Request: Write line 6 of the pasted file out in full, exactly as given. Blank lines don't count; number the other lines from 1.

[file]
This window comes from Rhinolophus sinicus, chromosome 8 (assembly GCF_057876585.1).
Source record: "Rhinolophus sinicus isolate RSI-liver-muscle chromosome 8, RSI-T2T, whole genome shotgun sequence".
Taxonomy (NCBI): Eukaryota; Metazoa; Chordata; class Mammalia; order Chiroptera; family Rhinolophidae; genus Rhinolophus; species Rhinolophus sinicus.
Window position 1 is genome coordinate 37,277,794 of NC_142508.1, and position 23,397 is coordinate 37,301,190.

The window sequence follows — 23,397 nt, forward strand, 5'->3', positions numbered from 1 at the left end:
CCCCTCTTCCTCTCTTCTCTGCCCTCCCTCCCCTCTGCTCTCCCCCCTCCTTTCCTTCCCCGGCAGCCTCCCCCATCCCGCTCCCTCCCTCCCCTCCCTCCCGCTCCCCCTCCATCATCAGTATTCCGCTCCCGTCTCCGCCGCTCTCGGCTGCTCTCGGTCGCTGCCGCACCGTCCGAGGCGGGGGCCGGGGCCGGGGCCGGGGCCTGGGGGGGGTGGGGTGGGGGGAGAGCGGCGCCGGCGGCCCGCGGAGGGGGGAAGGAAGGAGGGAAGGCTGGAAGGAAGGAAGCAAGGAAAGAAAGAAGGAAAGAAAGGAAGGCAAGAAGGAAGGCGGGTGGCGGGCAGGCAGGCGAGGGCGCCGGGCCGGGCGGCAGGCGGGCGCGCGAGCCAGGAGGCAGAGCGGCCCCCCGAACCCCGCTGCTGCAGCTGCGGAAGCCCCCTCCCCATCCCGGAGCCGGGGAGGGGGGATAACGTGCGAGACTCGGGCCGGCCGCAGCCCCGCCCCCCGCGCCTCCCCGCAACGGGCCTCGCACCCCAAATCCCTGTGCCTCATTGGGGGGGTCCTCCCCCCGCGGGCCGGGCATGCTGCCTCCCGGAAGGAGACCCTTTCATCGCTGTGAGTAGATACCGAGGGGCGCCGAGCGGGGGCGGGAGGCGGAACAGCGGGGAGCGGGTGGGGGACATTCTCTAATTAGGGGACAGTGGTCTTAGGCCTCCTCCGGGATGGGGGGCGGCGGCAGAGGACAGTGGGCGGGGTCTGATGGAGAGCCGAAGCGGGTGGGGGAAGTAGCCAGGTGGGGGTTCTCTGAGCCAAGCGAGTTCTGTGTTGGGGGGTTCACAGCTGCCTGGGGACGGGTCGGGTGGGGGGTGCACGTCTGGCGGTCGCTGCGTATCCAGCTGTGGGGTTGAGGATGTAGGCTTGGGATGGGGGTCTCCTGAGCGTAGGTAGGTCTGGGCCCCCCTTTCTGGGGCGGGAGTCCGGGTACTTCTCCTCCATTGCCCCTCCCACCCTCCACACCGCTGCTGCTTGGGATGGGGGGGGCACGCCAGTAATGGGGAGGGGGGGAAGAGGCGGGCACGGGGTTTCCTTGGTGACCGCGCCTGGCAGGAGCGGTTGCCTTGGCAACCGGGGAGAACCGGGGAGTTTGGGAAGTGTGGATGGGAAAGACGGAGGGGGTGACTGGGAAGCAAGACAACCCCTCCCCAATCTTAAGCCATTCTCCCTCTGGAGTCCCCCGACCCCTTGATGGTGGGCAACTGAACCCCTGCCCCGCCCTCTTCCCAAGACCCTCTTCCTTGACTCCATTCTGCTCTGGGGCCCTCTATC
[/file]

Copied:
CCCCTCTTCCTCTCTTCTCTGCCCTCCCTCCCCTCTGCTCTCCCCCCTCCTTTCCTTCCCCGGCAGCCTCCCCCATCCCGCTCCCTCCCTCCCCTCCCTCCCGCTCCCCCTCCATCATCAGTATTCCGCTCCCGTCTCCGCCGCTCTCGGCTGCTCTCGGTCGCTGCCGCACCGTCCGAGGCGGGGGCCGGGGCCGGGGCCGGGGCCTGGGGGGGGTGGGGTGGGGGGAGAGCGGCGCCGGCGGCCCGCGGAGGGGGGAAGGAAGGAGGGAAGGCTGGAAGGAAGGAAGCAAGGAAAGAAAGAAGGAAAGAAAGGAAGGCAAGAAGGAAGGCGGGTGGCGGGCAGGCAGGCGAGGGCGCCGGGCCGGGCGGCAGGCGGGCGCGCGAGCCAGGAGGCAGAGCGGCCCCCCGAACCCCGCTGCTGCAGCTGCGGAAGCCCCCTCCCCATCCCGGAGCCGGGGAGGGGGGATAACGTGCGAGACTCGGGCCGGCCGCAGCCCCGCCCCCCGCGCCTCCCCGCAACGGGCCTCGCACCCCAAATCCCTGTGCCTCATTGGGGGGGTCCTCCCCCCGCGGGCCGGGCATGCTGCCTCCCGGAAGGAGACCCTTTCATCGCTGTGAGTAGATACCGAGGGGCGCCGAGCGGGGGCGGGAGGCGGAACAGCGGGGAGCGGGTGGGGGACATTCTCTAATTAGGGGACAGTGGTCTTAGGCCTCCTCCGGGATGGGGGGCGGCGGCAGAGGACAGTGGGCGGGGTCTGATGGAGAGCCGAAGCGGGTGGGGGAAGTAGCCAGGTGGGGGTTCTCTGAGCCAAGCGAGTTCTGTGTTGGGGGGTTCACAGCTGCCTGGGGACGGGTCGGGTGGGGGGTGCACGTCTGGCGGTCGCTGCGTATCCAGCTGTGGGGTTGAGGATGTAGGCTTGGGATGGGGGTCTCCTGAGCGTAGGTAGGTCTGGGCCCCCCTTTCTGGGGCGGGAGTCCGGGTACTTCTCCTCCATTGCCCCTCCCACCCTCCACACCGCTGCTGCTTGGGATGGGGGGGGCACGCCAGTAATGGGGAGGGGGGGAAGAGGCGGGCACGGGGTTTCCTTGGTGACCGCGCCTGGCAGGAGCGGTTGCCTTGGCAACCGGGGAGAACCGGGGAGTTTGGGAAGTGTGGATGGGAAAGACGGAGGGGGTGACTGGGAAGCAAGACAACCCCTCCCCAATCTTAAGCCATTCTCCCTCTGGAGTCCCCCGACCCCTTGATGGTGGGCAACTGAACCCCTGCCCCGCCCTCTTCCCAAGACCCTCTTCCTTGACTCCATTCTGCTCTGGGGCCCTCTATC